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Glaucoma: The Stealthy Thief of Sight

A ringing alarm clock signaled the loss of sight for Indianapolis entertainer Jimmy Guilford. “I was lying on my back and I could not see the clock when the alarm went off. When I sat up, I could see it. When I laid back down, I still couldn’t see it,” Guilford said.

Guilford was diagnosed with glaucoma; he had already lost vision in his right eye because of the disease. “I never had a pain or anything, and I didn’t notice any change in my sight,” Guilford said. Channel 13 WTHR, an Indianapolis media outlet, did a feature video on Guilford’s story.

Glaucoma is one of the leading causes of blindness in the United States – and it’s the most common cause of blindness among African Americans. Often called the sneak thief of sight, it’s believed that millions of Americans don’t know they have this disease because often there are no warning signs.

There is no cure for glaucoma, but it can be controlled with proper management. Glaucoma can be diagnosed and treated by an eye doctor like those at the Eugene and Marilyn Glick Eye Institute of the Indiana University School of Medicine, Department of Ophthalmology.

Early treatment can often prevent loss of sight, but once sight is lost it cannot be restored. Some early warning signs of glaucoma include developing blind spots, eye pain or seeing rainbow-colored halos around lights. Individuals with those symptoms should call an eye doctor immediately.

Risk factors for glaucoma include:

  • Age
  • Being African-American or Hispanic
  • Having a family history of glaucoma
  • Having elevated eye pressure
  • Being farsighted or nearsighted
  • Having previous eye injuries
  • Having other health problems such as diabetes, low blood pressure, or migraine headaches.

As we age, most adults will experience some changes in vision, said Louis B. Cantor, M.D., Chairman of the Department of Ophthalmology and a leading glaucoma researcher. “Most people will require reading glasses around the time they turn 40.” And, said Cantor, by age 65, one in three Americans will experience some form of vision-impairing eye disease.

Cantor said glaucoma develops when pressure builds in the eye and causes damage to the optic nerve. The nerve is the main cable carrying the messages from the eye to the brain.  The damage to the optic nerve can cause blind spots to develop and those spots often go unnoticed until they increase in size and impair more of your sight. Blindness is a result if the disease is left untreated, Cantor said.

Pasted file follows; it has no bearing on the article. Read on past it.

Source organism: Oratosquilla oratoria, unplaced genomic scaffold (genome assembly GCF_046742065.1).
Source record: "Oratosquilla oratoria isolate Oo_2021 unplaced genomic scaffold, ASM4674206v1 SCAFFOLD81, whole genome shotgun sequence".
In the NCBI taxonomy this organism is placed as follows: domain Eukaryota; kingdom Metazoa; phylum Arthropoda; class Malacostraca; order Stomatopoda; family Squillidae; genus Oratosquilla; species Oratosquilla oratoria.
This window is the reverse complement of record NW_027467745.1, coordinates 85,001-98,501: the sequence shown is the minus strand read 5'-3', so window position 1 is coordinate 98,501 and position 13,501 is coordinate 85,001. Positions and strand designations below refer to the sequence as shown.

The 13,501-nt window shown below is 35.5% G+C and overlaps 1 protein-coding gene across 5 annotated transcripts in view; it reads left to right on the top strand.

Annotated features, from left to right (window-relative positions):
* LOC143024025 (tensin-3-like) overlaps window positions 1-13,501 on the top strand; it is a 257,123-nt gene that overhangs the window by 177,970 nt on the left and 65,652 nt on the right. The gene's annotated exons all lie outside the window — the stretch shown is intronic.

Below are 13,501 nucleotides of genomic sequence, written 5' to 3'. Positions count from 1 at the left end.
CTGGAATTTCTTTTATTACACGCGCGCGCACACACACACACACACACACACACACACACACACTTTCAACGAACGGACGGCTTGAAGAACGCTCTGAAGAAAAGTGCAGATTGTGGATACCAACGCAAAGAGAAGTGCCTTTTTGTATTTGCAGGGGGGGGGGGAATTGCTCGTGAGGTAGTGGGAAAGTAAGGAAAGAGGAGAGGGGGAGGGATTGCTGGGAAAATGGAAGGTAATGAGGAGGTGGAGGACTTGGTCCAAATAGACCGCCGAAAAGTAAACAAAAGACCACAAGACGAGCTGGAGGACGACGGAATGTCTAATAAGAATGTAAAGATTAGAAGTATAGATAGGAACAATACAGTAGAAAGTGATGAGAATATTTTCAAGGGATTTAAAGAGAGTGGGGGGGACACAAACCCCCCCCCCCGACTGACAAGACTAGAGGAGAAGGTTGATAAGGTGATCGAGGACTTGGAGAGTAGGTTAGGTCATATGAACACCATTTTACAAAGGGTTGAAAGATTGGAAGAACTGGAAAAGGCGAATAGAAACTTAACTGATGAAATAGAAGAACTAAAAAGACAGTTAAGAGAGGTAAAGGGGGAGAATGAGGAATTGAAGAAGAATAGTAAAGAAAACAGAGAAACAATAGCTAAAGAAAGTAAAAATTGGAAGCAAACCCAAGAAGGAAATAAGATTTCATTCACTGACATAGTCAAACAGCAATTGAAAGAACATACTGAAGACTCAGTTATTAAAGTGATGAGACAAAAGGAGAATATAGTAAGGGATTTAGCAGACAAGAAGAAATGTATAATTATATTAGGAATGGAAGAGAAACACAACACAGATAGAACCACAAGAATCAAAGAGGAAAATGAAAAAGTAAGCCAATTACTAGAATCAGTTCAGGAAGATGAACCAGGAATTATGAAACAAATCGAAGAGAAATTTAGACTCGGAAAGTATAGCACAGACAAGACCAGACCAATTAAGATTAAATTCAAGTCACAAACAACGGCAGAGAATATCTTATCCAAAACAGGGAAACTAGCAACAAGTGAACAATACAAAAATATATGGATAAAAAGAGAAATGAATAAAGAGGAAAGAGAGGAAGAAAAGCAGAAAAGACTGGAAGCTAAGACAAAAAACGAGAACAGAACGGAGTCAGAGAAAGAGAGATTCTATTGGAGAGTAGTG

Video about the causes, symptoms, and treatment of glaucoma, an Indianapolis health issue.

Once vision loss from glaucoma is noticeable or measurable, the disease is often in advanced stages. Damage to the nerve can be prevented with medications such as eye drops, laser treatment or surgery, but it cannot be reversed and sight cannot be restored, Cantor said.

Cantor said primary open-angle glaucoma is the most common form of the disease and is caused when the fluid normally produced in the eye is blocked from flowing back out of the eye at a normal rate, causing pressure in the eye to build. Acute closed-angle glaucoma is caused when the iris, or colored part of the eye, can block the drains in the eye and increasing eye pressure.

“In some cases, there is a sudden increase in eye pressure due to the build-up of fluid,” Cantor explained. “When this happens, it is considered an emergency because nerve damage and sight loss can occur within hours. This type of glaucoma often comes with symptoms such as eye pain, seeing halos around lights, and nausea and vomiting.” Cantor said the sudden onset of those symptoms should be treated as an emergency.

The best defenses against eye diseases such as glaucoma are awareness of risk factors and regular eye exams, said Cantor, who also directs glaucoma research at Indiana University. on the downtown Indianapolis‘ busy IUPUI campus. Dilated eye exams, which allow the ophthalmologist to see the back of the eye, are particularly important for people with glaucoma or diabetes.

“Early detection is the best defense against glaucoma,” Cantor said. “Treatment can stall the progression of glaucoma, but it won’t cure it or restore lost vision.”

To see what vision with glaucoma looks like, click here.

Eugene and Marilyn Glick Eye Institute


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